Academic journal article MELUS

Drawing on History in Recent African American Graphic Novels

Academic journal article MELUS

Drawing on History in Recent African American Graphic Novels

Article excerpt

[W]e should no longer naively expect that statements about a given epoch or complex of events in the past "correspond" to some preexistent body of "raw facts." For we should recognize that what constitutes the facts themselves is the problem that the historian, like the artist, has tried to solve in the choice of the metaphor by which he orders his world, past, present, and future.

--Hayden White, "The Burden of History" (47)

"Repetition with a signal difference" (xxiv) is one way of understanding signifyin' as an African American figure of expression and, according to Henry Louis Gates, Jr., the principle tropological framework for approaching African American cultural production. Although such definitions of the "black trope of tropes" (52) emphasize its roots in the acoustic sphere of communication, signifyin' also takes vivid, if less examined, shape in the visual field. Rich examples may be found in graphic novels by African Americans where narrative drawings combine with strategies for revising the boundaries between black and white, past and present, performance and history, and a range of other binary formulations central to the maintenance of Western culture. In a medium that presents inimitable possibilities for representing trauma through the expressive spatialization of time, graphic novels by Ho Che Anderson, Aaron McGruder, Kyle Baker, Lance Tooks, and others explicitly thematize what Hayden White locates as the burden of history within the particular registers of an African American context and milieu. Rather than reflect the putative facts of history from some transparent or bounded notion of a "black" perspective, these texts question institutions of recollection, such as documentary photography and Hollywood cinema, upon whose premises any such thing as the past is produced for scrutiny in the first place.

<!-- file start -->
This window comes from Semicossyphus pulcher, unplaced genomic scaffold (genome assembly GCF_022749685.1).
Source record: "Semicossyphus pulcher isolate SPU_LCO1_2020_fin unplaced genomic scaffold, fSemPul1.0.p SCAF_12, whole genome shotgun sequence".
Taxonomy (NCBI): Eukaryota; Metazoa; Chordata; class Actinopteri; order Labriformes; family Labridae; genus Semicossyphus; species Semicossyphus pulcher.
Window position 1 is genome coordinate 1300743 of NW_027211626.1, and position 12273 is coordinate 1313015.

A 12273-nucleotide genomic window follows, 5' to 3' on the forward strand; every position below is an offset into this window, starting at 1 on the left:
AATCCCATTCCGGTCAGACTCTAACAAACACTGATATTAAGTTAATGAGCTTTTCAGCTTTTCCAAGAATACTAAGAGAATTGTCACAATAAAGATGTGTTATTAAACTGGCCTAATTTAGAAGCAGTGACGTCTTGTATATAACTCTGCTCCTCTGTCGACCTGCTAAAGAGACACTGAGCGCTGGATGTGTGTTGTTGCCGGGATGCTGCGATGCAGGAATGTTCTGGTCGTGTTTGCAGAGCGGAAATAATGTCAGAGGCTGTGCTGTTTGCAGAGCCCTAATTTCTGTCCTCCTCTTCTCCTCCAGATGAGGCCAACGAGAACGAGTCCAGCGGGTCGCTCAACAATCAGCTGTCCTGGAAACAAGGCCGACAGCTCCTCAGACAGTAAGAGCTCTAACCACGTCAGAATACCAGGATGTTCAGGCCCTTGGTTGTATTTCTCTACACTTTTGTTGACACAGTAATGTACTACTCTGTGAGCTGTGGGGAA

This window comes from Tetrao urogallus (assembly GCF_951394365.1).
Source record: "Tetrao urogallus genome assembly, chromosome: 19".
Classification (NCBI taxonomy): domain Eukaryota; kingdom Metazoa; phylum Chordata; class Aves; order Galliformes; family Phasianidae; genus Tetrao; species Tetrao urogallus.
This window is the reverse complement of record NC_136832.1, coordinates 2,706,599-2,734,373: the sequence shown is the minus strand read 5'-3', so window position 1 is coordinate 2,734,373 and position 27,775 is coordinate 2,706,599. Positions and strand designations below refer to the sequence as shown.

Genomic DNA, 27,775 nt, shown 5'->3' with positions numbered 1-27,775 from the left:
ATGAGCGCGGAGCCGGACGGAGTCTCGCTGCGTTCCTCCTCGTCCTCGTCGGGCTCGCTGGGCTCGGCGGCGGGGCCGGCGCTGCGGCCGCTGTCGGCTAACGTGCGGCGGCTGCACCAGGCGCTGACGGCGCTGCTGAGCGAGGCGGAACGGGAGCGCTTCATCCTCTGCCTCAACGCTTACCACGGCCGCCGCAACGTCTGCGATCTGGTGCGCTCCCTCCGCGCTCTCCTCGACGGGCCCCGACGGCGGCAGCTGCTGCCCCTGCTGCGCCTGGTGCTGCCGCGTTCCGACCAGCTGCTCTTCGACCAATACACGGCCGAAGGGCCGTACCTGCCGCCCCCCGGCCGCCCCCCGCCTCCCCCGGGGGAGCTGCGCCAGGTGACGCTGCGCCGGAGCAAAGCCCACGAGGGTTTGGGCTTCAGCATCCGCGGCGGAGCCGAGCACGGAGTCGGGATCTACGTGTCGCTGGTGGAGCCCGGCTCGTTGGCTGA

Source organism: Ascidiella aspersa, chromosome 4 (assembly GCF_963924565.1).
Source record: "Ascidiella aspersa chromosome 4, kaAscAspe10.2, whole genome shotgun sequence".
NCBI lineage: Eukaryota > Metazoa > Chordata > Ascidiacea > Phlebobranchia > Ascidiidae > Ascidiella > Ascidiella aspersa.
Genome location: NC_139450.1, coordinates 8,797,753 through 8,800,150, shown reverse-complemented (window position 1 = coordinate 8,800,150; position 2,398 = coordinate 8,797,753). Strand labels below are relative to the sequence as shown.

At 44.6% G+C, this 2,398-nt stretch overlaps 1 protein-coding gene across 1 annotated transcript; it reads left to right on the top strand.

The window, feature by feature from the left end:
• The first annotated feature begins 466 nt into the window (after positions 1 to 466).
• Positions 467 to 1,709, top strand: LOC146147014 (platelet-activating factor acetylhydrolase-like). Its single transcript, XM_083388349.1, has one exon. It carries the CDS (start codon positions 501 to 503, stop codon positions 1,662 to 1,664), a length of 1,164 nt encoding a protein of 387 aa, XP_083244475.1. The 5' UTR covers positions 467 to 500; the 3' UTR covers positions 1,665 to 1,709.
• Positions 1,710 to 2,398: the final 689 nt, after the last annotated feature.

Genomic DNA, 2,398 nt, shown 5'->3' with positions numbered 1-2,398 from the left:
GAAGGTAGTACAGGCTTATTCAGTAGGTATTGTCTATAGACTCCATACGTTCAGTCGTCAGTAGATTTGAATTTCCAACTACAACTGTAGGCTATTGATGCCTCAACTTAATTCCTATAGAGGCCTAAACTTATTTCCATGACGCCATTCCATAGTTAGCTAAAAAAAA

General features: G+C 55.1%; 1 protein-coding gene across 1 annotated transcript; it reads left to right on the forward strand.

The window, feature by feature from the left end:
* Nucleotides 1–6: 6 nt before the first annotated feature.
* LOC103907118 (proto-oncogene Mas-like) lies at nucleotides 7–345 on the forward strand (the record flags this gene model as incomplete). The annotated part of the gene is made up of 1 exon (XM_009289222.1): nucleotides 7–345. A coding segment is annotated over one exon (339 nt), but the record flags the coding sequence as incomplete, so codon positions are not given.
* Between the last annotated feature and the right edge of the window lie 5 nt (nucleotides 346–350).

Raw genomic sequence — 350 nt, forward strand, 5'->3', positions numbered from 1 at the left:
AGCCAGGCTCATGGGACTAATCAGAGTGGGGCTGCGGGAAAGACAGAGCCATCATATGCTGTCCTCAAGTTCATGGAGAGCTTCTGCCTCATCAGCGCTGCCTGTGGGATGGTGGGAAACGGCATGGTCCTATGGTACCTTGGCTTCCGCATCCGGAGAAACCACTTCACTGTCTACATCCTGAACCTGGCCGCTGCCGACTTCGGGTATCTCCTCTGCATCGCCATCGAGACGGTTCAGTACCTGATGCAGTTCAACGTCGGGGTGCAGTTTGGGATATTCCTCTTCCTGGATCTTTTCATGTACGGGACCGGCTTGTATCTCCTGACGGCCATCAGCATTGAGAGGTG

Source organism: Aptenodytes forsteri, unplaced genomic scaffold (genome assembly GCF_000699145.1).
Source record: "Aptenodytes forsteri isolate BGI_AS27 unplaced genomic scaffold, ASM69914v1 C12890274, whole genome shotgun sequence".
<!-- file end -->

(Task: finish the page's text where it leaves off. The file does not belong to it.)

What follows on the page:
This essay examines revisionist historicity as expressed in Ho Che Anderson's critically-acclaimed multi-volume biography of Martin Luther King, Jr. titled King (2005). Anderson draws on, redraws, and draws over the visual archive of experiences that have come to be associated with black existence in the United States. King will play a central role in this essay, but I will also contextualize its aesthetic procedures by examining their operation in Lance Tooks's Narcissa (2002), an artsy melodrama of raceconsciousness, and later in the essay the slap-stick political spoof Birth of a Nation (2004), jointly created by Aaron McGruder, Reginald Hudlin, and Kyle Baker. However disparate in style, subject, and sentiment, these visual narratives by black graphic novelists signify on and reconstitute the political past to intervene in the enduring legacies of slavery, minstrelsy, apartheid, and commodification that haunt the present.

Informed by historical structures of spectacle, the display of black bodies undergoes a process of media negotiation in graphic novels by black authors and writers. Lance Tooks's Narcissa provides a case in point. While the main story is about a young avant-garde black filmmaker who suddenly learns that she has only a few days to live and so sets off for Europe before completing a film project, there appears early on a set piece of racist Hollywood images against which the graphic novel establishes itself as a counter-narrative (fig. 1). (1) Diegetically we come to learn that these are the images that Narcissa, the title heroine, actively opposes in her own films, but their addition works non-diegetically as well, interrupting narrative coherence with a dream-like temporality that recontextualizes the graphic novel as a conscious revision of media constructions of black embodiment. Political resistance to institutional configurations of visibility link character and author, since Narcissa's status in the film industry is doubly minoritized (being both black and a woman); this marginalization is perhaps all too familiar to Tooks, a minority working in a predominantly white and male world of comics. …

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